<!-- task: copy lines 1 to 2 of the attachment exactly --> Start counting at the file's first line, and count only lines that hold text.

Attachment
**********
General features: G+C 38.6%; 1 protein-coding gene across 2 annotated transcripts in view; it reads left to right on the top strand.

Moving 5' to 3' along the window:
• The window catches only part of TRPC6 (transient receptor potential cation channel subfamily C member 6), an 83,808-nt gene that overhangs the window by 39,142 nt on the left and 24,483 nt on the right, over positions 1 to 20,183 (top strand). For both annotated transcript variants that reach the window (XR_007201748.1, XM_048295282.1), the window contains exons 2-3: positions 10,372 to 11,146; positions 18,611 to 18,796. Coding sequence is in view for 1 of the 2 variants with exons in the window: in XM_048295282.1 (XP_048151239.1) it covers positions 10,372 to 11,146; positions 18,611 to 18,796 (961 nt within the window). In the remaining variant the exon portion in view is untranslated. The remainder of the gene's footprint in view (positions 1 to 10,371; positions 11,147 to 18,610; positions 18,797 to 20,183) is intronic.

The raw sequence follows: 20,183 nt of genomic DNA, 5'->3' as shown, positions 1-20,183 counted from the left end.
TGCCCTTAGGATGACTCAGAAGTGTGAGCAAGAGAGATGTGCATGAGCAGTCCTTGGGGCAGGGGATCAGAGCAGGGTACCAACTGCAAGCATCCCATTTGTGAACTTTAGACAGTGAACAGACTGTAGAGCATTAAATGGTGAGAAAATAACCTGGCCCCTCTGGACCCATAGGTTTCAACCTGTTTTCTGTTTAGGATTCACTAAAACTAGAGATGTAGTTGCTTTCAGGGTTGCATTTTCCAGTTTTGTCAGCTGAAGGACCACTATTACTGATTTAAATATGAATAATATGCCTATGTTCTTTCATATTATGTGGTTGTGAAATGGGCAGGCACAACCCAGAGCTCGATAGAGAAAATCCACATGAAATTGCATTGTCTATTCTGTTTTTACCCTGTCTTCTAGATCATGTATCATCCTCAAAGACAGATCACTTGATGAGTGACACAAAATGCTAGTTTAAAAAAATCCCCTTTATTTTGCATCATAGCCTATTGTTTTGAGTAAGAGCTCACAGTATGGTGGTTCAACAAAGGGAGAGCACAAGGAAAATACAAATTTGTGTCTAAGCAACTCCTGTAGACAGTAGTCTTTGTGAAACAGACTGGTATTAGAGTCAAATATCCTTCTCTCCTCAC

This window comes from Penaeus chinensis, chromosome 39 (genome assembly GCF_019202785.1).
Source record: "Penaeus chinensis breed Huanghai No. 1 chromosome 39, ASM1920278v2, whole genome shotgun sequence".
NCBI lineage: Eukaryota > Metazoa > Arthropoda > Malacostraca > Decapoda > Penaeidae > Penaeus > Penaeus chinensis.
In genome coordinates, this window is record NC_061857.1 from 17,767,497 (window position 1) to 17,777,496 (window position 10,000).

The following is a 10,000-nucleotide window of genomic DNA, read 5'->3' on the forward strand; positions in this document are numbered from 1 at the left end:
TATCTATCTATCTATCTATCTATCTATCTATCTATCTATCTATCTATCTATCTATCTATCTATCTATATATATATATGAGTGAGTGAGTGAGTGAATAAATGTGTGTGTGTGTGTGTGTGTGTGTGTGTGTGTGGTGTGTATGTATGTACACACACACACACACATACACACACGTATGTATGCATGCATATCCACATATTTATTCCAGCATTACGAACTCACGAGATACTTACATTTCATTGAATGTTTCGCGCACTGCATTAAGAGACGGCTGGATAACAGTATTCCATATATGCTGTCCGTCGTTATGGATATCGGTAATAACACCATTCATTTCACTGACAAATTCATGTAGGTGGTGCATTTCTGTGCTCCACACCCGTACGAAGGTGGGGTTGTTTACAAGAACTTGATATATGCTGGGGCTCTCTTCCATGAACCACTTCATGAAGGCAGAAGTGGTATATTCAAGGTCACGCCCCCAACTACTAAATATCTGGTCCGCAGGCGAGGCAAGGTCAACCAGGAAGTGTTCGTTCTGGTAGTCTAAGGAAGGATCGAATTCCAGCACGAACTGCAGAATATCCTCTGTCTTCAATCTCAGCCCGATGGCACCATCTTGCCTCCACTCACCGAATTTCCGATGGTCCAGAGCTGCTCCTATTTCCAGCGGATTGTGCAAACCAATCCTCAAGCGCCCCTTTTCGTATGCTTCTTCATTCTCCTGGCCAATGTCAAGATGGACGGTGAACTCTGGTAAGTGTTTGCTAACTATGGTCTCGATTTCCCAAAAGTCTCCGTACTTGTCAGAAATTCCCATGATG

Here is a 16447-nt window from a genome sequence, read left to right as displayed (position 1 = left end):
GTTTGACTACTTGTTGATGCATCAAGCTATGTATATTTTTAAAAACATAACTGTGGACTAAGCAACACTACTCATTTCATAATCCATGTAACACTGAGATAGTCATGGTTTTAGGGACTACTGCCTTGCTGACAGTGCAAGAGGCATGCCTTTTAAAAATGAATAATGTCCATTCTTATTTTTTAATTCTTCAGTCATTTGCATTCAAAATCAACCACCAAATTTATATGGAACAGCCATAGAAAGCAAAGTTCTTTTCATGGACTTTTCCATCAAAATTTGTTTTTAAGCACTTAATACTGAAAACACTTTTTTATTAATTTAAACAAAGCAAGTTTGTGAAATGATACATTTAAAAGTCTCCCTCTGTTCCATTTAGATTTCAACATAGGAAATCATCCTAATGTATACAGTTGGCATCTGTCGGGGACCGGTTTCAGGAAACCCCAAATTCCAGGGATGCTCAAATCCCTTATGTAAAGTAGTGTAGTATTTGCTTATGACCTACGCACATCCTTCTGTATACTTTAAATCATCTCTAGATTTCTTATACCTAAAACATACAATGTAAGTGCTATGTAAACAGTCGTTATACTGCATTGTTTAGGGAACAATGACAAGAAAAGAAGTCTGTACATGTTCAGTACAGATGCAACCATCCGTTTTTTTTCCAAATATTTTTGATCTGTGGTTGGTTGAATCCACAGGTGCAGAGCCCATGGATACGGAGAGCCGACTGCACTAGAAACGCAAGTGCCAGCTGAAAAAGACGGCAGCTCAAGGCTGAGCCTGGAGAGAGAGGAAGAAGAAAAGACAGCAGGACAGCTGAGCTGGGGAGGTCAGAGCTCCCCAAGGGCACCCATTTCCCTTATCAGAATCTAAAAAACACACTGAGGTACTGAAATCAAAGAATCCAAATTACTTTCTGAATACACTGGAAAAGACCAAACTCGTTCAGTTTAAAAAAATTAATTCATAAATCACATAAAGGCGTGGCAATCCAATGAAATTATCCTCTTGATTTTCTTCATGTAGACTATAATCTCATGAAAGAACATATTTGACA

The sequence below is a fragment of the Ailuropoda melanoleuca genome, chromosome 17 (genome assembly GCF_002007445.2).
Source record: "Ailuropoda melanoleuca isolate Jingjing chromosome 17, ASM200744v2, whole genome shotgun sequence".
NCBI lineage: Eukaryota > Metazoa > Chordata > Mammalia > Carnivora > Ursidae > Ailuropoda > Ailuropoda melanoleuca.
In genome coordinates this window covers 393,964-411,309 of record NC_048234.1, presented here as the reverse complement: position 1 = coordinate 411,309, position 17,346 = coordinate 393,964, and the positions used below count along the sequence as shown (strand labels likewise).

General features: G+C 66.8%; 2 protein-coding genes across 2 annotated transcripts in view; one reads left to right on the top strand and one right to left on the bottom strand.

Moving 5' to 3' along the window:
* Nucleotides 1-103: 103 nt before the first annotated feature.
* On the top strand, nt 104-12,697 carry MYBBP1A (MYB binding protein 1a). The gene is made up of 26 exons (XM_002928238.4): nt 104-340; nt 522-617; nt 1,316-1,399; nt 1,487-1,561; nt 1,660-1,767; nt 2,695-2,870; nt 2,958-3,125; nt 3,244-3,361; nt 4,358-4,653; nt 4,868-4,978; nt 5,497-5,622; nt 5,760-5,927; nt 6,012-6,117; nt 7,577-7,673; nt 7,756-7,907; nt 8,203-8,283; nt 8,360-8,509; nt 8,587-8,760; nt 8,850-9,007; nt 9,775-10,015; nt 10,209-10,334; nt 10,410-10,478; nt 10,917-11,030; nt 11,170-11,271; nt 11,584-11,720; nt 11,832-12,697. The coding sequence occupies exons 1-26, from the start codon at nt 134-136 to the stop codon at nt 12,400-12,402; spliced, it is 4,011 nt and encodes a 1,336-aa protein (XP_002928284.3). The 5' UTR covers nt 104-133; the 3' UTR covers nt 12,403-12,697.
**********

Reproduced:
General features: G+C 38.6%; 1 protein-coding gene across 2 annotated transcripts in view; it reads left to right on the top strand.

Moving 5' to 3' along the window: